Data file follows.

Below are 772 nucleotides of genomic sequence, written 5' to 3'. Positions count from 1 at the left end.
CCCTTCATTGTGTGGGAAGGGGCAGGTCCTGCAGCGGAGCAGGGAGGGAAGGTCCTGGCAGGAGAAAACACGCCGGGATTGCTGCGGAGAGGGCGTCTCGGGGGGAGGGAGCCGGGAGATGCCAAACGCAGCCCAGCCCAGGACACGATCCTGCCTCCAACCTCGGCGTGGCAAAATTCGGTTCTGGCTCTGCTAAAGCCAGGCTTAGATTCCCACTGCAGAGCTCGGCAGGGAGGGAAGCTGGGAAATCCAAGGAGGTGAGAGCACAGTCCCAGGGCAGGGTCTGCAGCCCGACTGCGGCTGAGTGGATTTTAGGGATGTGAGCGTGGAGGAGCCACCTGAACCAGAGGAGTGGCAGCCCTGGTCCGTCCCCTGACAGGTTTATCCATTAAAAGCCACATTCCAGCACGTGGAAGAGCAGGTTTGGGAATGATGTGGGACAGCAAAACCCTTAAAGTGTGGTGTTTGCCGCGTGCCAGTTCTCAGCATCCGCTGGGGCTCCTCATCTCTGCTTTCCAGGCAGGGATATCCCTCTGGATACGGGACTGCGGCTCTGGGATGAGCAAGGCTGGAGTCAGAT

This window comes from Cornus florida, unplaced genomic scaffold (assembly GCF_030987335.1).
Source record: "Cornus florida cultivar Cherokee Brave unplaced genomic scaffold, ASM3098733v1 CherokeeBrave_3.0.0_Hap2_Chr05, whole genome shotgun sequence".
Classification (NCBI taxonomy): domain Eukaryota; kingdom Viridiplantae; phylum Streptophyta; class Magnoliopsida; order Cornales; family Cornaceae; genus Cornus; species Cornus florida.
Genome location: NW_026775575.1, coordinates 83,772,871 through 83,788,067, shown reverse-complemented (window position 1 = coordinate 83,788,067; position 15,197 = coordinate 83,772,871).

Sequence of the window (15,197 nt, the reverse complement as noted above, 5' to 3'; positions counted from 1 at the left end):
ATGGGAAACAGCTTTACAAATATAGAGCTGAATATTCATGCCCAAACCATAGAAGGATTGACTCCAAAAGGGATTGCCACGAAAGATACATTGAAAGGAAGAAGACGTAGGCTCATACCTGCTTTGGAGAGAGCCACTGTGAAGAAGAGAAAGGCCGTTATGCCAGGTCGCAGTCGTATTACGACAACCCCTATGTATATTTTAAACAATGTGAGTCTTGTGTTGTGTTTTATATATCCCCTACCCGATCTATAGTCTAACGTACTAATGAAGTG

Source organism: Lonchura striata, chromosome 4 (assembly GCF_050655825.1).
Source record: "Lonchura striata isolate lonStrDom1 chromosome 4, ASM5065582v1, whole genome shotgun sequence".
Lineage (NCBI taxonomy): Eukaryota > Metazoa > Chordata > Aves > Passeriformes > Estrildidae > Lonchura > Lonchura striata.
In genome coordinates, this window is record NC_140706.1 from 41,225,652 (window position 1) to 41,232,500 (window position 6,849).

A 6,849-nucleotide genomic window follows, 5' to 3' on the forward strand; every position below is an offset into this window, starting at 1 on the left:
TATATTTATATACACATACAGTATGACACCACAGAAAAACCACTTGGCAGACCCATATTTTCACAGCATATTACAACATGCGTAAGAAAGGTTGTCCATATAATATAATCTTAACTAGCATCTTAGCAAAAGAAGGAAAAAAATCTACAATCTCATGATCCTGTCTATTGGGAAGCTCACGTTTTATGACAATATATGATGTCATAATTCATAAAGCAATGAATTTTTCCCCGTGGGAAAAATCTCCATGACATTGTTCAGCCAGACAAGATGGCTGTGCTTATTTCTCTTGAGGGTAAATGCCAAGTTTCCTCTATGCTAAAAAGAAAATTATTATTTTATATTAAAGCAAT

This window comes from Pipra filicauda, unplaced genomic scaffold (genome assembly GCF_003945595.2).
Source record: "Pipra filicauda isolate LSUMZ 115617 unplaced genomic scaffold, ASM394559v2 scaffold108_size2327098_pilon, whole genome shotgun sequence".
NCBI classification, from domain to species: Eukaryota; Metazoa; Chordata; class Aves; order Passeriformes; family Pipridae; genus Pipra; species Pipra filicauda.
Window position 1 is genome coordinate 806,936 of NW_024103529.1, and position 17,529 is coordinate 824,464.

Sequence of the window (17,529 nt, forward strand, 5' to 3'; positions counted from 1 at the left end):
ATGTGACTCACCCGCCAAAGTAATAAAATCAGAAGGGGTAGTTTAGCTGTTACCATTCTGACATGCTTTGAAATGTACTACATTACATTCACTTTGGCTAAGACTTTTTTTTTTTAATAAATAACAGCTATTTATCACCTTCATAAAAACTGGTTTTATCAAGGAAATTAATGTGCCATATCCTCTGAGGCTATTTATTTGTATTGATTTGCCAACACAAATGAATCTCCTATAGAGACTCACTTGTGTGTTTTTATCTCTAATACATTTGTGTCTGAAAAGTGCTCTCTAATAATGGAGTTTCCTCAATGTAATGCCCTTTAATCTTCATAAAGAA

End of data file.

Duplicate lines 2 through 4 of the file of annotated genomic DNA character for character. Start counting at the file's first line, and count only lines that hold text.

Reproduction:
CCCTTCATTGTGTGGGAAGGGGCAGGTCCTGCAGCGGAGCAGGGAGGGAAGGTCCTGGCAGGAGAAAACACGCCGGGATTGCTGCGGAGAGGGCGTCTCGGGGGGAGGGAGCCGGGAGATGCCAAACGCAGCCCAGCCCAGGACACGATCCTGCCTCCAACCTCGGCGTGGCAAAATTCGGTTCTGGCTCTGCTAAAGCCAGGCTTAGATTCCCACTGCAGAGCTCGGCAGGGAGGGAAGCTGGGAAATCCAAGGAGGTGAGAGCACAGTCCCAGGGCAGGGTCTGCAGCCCGACTGCGGCTGAGTGGATTTTAGGGATGTGAGCGTGGAGGAGCCACCTGAACCAGAGGAGTGGCAGCCCTGGTCCGTCCCCTGACAGGTTTATCCATTAAAAGCCACATTCCAGCACGTGGAAGAGCAGGTTTGGGAATGATGTGGGACAGCAAAACCCTTAAAGTGTGGTGTTTGCCGCGTGCCAGTTCTCAGCATCCGCTGGGGCTCCTCATCTCTGCTTTCCAGGCAGGGATATCCCTCTGGATACGGGACTGCGGCTCTGGGATGAGCAAGGCTGGAGTCAGAT

This window comes from Cornus florida, unplaced genomic scaffold (assembly GCF_030987335.1).
Source record: "Cornus florida cultivar Cherokee Brave unplaced genomic scaffold, ASM3098733v1 CherokeeBrave_3.0.0_Hap2_Chr05, whole genome shotgun sequence".